Shifting Responsibility: Who Bears the Burden of Proving or Disproving Causation in ERISA Actions?


The Employee Retirement Income Security Act (ERISA) imposes stringent fiduciary duties upon the trustees of employee benefit plans, essentially regulating the relationship between employer and employee. To recover losses under ERISA, a plaintiff must prove that the loss resulted from the fiduciary’s breach. In Brotherston v. Putnam Investments, LLC (2018), the plaintiffs in a class action, sued their former employer, Putnam Investments, for breach of fiduciary duties. The members of the class participated in Putnam’s defined-contribution 401(k) retirement plan. The plaintiffs alleged that Putnam “breached its fiduciary duties by blindly stocking the Plan with Putnam-affiliated investment options merely because they were proprietary,” a clear violation of ERISA. The First Circuit ruled for the plaintiffs, vacating the district court’s judgment in favor of the defendants.

The Issue

Three elements must be proven for a successful ERISA claim: breach, loss, and causation. The split among the circuits specifically revolves around the third element of causation. Once a plaintiff has established loss under ERISA, do they also bear the burden of proving causation between the breach and loss, or rather does the defendant bear the burden of disproving any causal link?

The Split

The circuit courts are split on the issue of whether the plaintiff bears the burden of proving, or the defendant bears the burden of disproving, causation once a plaintiff has established loss “in the wake of an imprudent investment decision.” In Brotherston, the First Circuit joined the Fourth, Fifth, and Eighth Circuits, by handing down a ruling that favors employees, holding that “once an ERISA plaintiff has shown a breach of fiduciary duty and loss to the plan, the burden shifts to the fiduciary to prove that such loss was not caused by its breach, that is, to prove that the resulting investment decision was objectively prudent.”

The First Circuit’s reasoning for adopting the burden-shifting approach was two-fold. First, in the past, the Supreme Court has generally allowed for many exceptions to what is called the “ordinary default rule.” This rule allows courts to presume that the burden rests on plaintiffs to prove the critical aspects of their claims. As a matter of fairness, the ordinary default rule does not apply when the presumption would ultimately force the litigant to “establish facts peculiarly within the knowledge of his adversary.” In Brotherston, the fiduciary possessed the knowledge of the retirement plan and was found to be in a better position, when compared with the beneficiaries, to bear the burden. Second, it is common practice for the Supreme Court to look to the common law of trusts for interpretive guidance in the absence of “explicit textual direction” from the ERISA statute. “The common law of trusts – like ERISA – classifies causation as an element of a claim for breach of fiduciary duty. It also places the burden of disproving causation on the fiduciary once the beneficiary has established that there is a loss associated with the fiduciary’s breach. This burden allocation has long been the rule in trust law.”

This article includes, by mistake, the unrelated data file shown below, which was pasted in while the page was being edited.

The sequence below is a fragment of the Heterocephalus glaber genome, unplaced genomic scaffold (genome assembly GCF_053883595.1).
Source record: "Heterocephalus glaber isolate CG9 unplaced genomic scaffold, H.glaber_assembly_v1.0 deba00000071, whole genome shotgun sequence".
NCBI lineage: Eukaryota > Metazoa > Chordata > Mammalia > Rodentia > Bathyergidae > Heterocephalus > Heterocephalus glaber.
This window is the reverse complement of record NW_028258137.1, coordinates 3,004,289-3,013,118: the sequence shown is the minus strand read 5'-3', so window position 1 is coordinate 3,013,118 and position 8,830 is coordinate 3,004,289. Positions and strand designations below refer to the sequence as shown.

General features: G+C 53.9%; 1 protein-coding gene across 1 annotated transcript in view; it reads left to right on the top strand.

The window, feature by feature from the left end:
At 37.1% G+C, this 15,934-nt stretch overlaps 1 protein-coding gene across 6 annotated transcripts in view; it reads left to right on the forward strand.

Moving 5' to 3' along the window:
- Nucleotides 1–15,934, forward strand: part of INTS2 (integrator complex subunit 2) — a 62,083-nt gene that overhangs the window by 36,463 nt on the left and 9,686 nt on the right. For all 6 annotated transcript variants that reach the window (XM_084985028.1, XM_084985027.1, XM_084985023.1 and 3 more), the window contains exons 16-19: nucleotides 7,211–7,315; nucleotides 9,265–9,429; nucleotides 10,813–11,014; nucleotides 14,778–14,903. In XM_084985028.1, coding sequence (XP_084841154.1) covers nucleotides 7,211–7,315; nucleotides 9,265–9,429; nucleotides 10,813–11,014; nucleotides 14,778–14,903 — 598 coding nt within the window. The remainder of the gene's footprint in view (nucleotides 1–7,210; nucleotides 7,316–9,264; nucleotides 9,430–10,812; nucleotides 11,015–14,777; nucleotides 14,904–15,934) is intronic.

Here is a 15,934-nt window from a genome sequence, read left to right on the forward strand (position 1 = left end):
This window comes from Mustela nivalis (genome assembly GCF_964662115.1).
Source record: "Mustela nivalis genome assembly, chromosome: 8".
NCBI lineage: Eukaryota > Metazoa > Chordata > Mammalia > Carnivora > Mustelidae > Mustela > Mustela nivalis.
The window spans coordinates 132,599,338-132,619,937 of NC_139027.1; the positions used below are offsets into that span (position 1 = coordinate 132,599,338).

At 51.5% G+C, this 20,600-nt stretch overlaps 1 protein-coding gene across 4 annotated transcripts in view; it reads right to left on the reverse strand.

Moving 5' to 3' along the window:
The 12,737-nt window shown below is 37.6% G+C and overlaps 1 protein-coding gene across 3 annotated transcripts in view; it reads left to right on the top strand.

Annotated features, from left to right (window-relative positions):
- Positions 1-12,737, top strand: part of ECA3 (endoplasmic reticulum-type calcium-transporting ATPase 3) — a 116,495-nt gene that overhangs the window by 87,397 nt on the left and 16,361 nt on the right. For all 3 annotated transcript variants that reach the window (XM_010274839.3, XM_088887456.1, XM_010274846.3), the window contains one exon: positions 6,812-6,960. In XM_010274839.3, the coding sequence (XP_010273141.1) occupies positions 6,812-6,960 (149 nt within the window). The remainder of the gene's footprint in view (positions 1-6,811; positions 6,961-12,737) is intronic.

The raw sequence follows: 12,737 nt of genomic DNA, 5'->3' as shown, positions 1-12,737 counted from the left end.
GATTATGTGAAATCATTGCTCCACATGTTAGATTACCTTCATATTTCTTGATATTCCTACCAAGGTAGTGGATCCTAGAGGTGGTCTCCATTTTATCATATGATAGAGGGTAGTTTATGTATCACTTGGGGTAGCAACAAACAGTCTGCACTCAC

In contrast, the Sixth, Ninth, Tenth, and Eleventh Circuits’ standard favors the fiduciary. In these circuits, the burden does not shift to the defendant to prove that the investment decision was “objectively prudent.” Rather, the plaintiff bears the responsibility of proving that the defendant fiduciary’s alleged breach caused the plaintiff’s loss. Thus, unlike in circuits that adopt a more plaintiff-friendly approach, the defendant has no obligation to disprove the alleged causation. These circuits hold firm in the belief that the beneficiary bears the burden because the party alleging the loss should be responsible for proving the causation.

Moving Forward

Not surprisingly, members of the business community, such as the Investment Company Institute, the American Council of Life Insurers, and the U.S. Chamber of Commerce support Putnam Investment LLC in the case of Brotherston. These organizations have submitted petitions for writ of certiorari, urging the Supreme Court to take on the case. For more general information on fiduciary duties under ERISA, see “ERISA Compliance FAQs: Fiduciary Responsibilities.”

Here’s a Tip: Deciding if Dual Jobs Qualify for “Tip Credit”

The Issue

Working as a server requires an individual to handle a vast array of responsibilities, often for minimal compensation. Balancing a tray full of food, anticipating when drinks need to be refilled, serving as a liaison between the kitchen and customers, and performing all other duties as assigned can really wear on a person, especially when customers don’t realize that their tips make up a large percentage of a server’s income. Recently, the compensation for these “other duties” have been causing cases to come out of the frying pan and into the fire.